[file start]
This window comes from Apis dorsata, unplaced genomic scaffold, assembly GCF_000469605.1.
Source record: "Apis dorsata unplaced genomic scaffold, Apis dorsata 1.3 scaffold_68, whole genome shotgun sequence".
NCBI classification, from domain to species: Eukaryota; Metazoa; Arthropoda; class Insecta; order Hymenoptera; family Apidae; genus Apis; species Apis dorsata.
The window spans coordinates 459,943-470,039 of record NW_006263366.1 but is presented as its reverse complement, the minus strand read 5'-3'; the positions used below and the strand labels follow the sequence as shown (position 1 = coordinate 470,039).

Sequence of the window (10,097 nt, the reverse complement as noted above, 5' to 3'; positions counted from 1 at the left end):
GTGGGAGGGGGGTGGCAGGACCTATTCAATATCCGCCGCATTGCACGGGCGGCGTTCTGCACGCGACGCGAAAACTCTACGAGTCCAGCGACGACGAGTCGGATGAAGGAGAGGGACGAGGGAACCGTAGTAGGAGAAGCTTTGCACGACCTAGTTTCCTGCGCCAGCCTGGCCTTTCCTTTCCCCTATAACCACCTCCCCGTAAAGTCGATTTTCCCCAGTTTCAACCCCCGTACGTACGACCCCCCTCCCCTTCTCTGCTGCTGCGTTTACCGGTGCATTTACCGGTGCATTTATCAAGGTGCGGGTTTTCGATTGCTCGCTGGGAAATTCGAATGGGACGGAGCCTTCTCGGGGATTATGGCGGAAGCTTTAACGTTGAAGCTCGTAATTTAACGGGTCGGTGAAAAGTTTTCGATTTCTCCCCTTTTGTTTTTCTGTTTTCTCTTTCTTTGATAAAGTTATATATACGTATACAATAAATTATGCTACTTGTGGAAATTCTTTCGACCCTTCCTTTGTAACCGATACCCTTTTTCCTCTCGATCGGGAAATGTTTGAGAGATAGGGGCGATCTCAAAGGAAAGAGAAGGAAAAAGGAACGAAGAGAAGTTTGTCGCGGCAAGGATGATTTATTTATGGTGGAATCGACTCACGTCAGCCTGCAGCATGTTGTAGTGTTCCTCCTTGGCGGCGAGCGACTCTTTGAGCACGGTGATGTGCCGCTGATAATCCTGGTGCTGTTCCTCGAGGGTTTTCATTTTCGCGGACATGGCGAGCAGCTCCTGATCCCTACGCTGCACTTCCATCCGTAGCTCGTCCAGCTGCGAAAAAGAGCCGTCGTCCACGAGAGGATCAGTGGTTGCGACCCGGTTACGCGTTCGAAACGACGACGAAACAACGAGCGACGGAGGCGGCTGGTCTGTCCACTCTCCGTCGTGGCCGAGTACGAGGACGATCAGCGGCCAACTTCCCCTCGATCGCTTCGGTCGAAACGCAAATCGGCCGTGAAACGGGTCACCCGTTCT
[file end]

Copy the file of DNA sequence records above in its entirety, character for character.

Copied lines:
This window comes from Apis dorsata, unplaced genomic scaffold, assembly GCF_000469605.1.
Source record: "Apis dorsata unplaced genomic scaffold, Apis dorsata 1.3 scaffold_68, whole genome shotgun sequence".
NCBI classification, from domain to species: Eukaryota; Metazoa; Arthropoda; class Insecta; order Hymenoptera; family Apidae; genus Apis; species Apis dorsata.
The window spans coordinates 459,943-470,039 of record NW_006263366.1 but is presented as its reverse complement, the minus strand read 5'-3'; the positions used below and the strand labels follow the sequence as shown (position 1 = coordinate 470,039).

Sequence of the window (10,097 nt, the reverse complement as noted above, 5' to 3'; positions counted from 1 at the left end):
GTGGGAGGGGGGTGGCAGGACCTATTCAATATCCGCCGCATTGCACGGGCGGCGTTCTGCACGCGACGCGAAAACTCTACGAGTCCAGCGACGACGAGTCGGATGAAGGAGAGGGACGAGGGAACCGTAGTAGGAGAAGCTTTGCACGACCTAGTTTCCTGCGCCAGCCTGGCCTTTCCTTTCCCCTATAACCACCTCCCCGTAAAGTCGATTTTCCCCAGTTTCAACCCCCGTACGTACGACCCCCCTCCCCTTCTCTGCTGCTGCGTTTACCGGTGCATTTACCGGTGCATTTATCAAGGTGCGGGTTTTCGATTGCTCGCTGGGAAATTCGAATGGGACGGAGCCTTCTCGGGGATTATGGCGGAAGCTTTAACGTTGAAGCTCGTAATTTAACGGGTCGGTGAAAAGTTTTCGATTTCTCCCCTTTTGTTTTTCTGTTTTCTCTTTCTTTGATAAAGTTATATATACGTATACAATAAATTATGCTACTTGTGGAAATTCTTTCGACCCTTCCTTTGTAACCGATACCCTTTTTCCTCTCGATCGGGAAATGTTTGAGAGATAGGGGCGATCTCAAAGGAAAGAGAAGGAAAAAGGAACGAAGAGAAGTTTGTCGCGGCAAGGATGATTTATTTATGGTGGAATCGACTCACGTCAGCCTGCAGCATGTTGTAGTGTTCCTCCTTGGCGGCGAGCGACTCTTTGAGCACGGTGATGTGCCGCTGATAATCCTGGTGCTGTTCCTCGAGGGTTTTCATTTTCGCGGACATGGCGAGCAGCTCCTGATCCCTACGCTGCACTTCCATCCGTAGCTCGTCCAGCTGCGAAAAAGAGCCGTCGTCCACGAGAGGATCAGTGGTTGCGACCCGGTTACGCGTTCGAAACGACGACGAAACAACGAGCGACGGAGGCGGCTGGTCTGTCCACTCTCCGTCGTGGCCGAGTACGAGGACGATCAGCGGCCAACTTCCCCTCGATCGCTTCGGTCGAAACGCAAATCGGCCGTGAAACGGGTCACCCGTTCT